The faith-based press release for the Democratic National Convention in Denver makes it clear: The Democratic Party now envisions itself as a religious party with the goal of using the power of government to establish and promote religion.
The document begins by asserting “Barack Obama’s personal commitment and the commitment of the Democratic Party to put faith in action”. The Democratic Party is committed to put religion into action? Before reading this press release, I didn’t realize that enacting religion through government was one of the goals of the Democratic Party. I thought that the Democrats were a political party, not a religious party.
The press release continues, “‘Senator Obama is a committed Christian, and he believes that people of all faiths have an important place in American life,’ said Joshua Dubois, Obama For America Director of Religious Affairs.” And what about people of no faith? Apparently, we do not have an important place in American life, as far as Barack Obama is concerned.
Barack Obama also seems to believe that part of the duties of the President of the United States is to make governmental decisions about “religious affairs”. Whether those White House religious affairs include delivering Bush-style religious sermons, establishing official forms of worship, or just channeling public money, through expanded faith-based initiatives, back to the churches that supported his campaign, I guess we’ll have to wait and see.
Apparently, the new position of the Democratic Party is to deny that any of its members are now or have ever been nonreligious. The press release quotes Leah Daughtry, a Pentacostal minister and Chief Executive Officer of the Democratic National Convention Committee “Democrats have been, are and will continue to be people of faith.” That’s just plain wrong. Democrats include people of faith, but many Democrats choose to live within the bounds of reason and humanist values instead of following the murky path of faith.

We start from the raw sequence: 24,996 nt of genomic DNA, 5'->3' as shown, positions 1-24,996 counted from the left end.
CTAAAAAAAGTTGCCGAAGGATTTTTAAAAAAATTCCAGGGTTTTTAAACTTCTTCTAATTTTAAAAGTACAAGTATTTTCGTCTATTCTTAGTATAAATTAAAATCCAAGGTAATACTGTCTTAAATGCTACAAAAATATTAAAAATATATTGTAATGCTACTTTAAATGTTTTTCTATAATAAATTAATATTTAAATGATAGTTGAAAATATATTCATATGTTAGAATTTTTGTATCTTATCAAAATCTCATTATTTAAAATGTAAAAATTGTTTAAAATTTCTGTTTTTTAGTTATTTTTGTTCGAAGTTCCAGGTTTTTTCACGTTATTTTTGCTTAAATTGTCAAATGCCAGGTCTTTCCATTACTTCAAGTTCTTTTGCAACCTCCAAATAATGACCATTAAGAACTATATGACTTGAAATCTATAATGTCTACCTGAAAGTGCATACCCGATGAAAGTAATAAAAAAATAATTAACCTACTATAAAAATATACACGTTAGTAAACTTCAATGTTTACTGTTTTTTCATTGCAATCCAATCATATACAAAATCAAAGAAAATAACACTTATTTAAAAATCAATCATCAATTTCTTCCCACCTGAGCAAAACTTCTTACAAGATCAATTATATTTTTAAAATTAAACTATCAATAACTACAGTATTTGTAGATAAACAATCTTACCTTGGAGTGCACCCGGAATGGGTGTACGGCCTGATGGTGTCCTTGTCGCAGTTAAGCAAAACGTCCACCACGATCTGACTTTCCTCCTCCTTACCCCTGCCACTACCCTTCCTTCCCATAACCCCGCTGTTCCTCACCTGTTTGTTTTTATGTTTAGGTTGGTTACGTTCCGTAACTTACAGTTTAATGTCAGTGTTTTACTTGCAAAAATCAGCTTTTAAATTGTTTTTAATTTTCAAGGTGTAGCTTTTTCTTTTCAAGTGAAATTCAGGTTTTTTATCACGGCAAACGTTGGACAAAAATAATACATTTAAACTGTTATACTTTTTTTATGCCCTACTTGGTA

All week long, the Democratic National Convention is holding official religious prayer ceremonies and organizing the leaders of tax-exempt religious organizations to make plans for how those tax-exempt organizations can be involved in the Democratic Party’s campaign, and then use the power of government to enact religious policies that please those organizations. Secular, non-religious leaders asked to be allowed to be part of these events and meetings, so that the interests of non-religious Democrats would be heard. Those requests were denied.
This year’s Democratic presidential convention excludes not just non-religious Americans, but also religious Americans who support the First Amendment to the Constitution of the United States of America and the separation of church and state. The Democratic Party isn’t just ignoring us – it’s working against us. The Democratic Party has begun to work, at its highest levels, on taking down the wall between church and state.
Now that the Democratic Party attacks our constitutional right to live under a government that gives nonreligious Americans an equal position under the law with religious Americans, it is against the interests of nonreligious Democrats to remain Democrats. Atheists, agnostics, humanists, freethinkers, brights, skeptics and just plain unreligious voters ought now to leave the Democratic Party. Religious Democrats of good conscience should leave too.
It’s what I’ll be doing today. Earlier this year, I registered as a Democrat, because I hoped that the Democratic Party would pull out of its position of accommodating the right wing agenda of the Republicans. However, since that time, I have seen the Democratic Party get worse, joining the Republicans in working to undermine the separation of church and state and to attack the equality of nonreligious Americans.
I will be going down to my county’s Board of Elections office today and re-registering as a voter of no party – because there is no political party that recognizes and defends my right to equal protection by our constitutional, representative government as a nonreligious American. The Democratic Party has decided that people like me don’t matter enough to bother with, that we’re not as important as religious Americans. Let’s see if they’re right.
Whether it makes any difference to the Democratic Party that I am leaving its ranks matters less to me than knowing that I am not contributing to the new Democratic Party goal of using government to establish and promote religion. There’s a word for the form of government the Democrats now seek to promote. It’s theocracy, and I will not join the Democrats’ support of it.